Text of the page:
Android Trojan Now Targets Non-Banking Apps that Require Card Payments
The infamous mobile banking trojan that recently added ransomware features to steal sensitive data and lock user files at the same time has now been modified to steal credentials from Uber and other booking apps as well.
Security researchers at Kaspersky Lab have discovered a new variant of the Android banking Trojan called Faketoken that now has capabilities to detect and record an infected device’s calls and display overlays on top of taxi booking apps to steal banking information.
Dubbed Faketoken.q, the new variant of mobile banking trojan is being distributed using bulk SMS messages as their attack vector, prompting users to download an image file that actually downloads the malware.
Malware Spy On Telephonic Conversations
Once downloaded, the malware installs the necessary modules and the main payload, which hides its shortcut icon and begins monitoring everything—from every calls to launched apps—that happens on the infected Android device.
When calls are made to or received from certain phone numbers on the victim’s device, the malware begins to record those conversations and sends the recordings to the attacker’s server.
Moreover, Faketoken.q also checks which apps the smartphone owner is using and when detects the launch of an app whose interface it can simulate, the Trojan immediately overlays the app with a fake user interface.
Malware Exploits Overlay Feature to Steal Credit Card Details
In order to achieve this, the Trojan uses the same standard Android feature that is being employed by a whole bunch of legitimate apps, such as Facebook Messenger, window managers, and other apps, to show screen overlays on top of all other apps.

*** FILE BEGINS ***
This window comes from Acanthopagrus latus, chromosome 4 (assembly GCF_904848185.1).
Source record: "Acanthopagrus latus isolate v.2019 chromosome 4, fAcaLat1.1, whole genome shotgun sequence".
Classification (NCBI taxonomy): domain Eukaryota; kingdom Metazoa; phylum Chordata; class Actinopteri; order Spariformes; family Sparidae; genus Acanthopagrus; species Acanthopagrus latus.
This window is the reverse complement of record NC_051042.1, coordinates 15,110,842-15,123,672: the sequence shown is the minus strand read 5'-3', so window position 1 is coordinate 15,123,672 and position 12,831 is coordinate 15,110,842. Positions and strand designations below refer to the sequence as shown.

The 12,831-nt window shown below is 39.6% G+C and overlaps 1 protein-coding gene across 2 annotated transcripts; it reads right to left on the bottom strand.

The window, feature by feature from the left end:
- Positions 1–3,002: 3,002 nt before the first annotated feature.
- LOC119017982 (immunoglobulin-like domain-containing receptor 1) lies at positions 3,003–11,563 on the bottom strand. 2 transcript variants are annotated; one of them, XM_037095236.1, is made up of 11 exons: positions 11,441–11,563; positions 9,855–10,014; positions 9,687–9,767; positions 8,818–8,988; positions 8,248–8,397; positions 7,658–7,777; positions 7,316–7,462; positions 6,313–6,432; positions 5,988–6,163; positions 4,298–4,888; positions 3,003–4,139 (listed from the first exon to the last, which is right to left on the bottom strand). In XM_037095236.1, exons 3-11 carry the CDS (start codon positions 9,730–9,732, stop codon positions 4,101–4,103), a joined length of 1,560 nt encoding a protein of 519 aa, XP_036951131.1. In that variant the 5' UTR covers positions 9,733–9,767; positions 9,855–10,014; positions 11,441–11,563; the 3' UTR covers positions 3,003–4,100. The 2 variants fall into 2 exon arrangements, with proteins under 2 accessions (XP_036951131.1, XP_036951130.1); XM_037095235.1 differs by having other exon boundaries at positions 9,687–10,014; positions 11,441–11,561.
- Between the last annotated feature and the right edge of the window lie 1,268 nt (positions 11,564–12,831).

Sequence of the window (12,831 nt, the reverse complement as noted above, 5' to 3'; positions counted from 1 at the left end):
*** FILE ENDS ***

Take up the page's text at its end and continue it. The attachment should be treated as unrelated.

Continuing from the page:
The fake user interface prompts victims to enter his or her payment card data, including the bank’s verification code, which can later be used by attackers to initiate fraudulent transactions.
Faketoken.q is capable of overlaying a large number of mobile banking apps as well as miscellaneous applications, such as:
- Android Pay
- Google Play Store
- Apps for paying traffic tickets
- Apps for booking flights and hotel rooms
- Apps for booking taxis
Since fraudsters require an SMS code sent by the bank to authorise a transaction, the malware steals incoming SMS message codes and forward them to the attackers command-and-control (C&C) server for a successful attack.
According to the researchers, Faketoken.q has been designed to target Russian-speaking users, as it uses the Russian language on the user interface.
Ways to Protect Against Such Android Banking Trojans
The easiest way to prevent yourself being a victim of such mobile banking Trojans is to avoid downloading apps via links provided in messages or emails, or any third-party app store.
You can also go to Settings → Security and make sure “Unknown sources” option is turned off in order to block installation of apps from unknown sources.
Most importantly, verify app permissions before installing apps, even if it is downloaded from official Google Play. If you find any app asking more than what it is meant for, just do not install it.
It’s always a good idea to install an antivirus app from a reputed vendor that can detect and block such malware before it can infect your device, and always keep your system and apps up-to-date.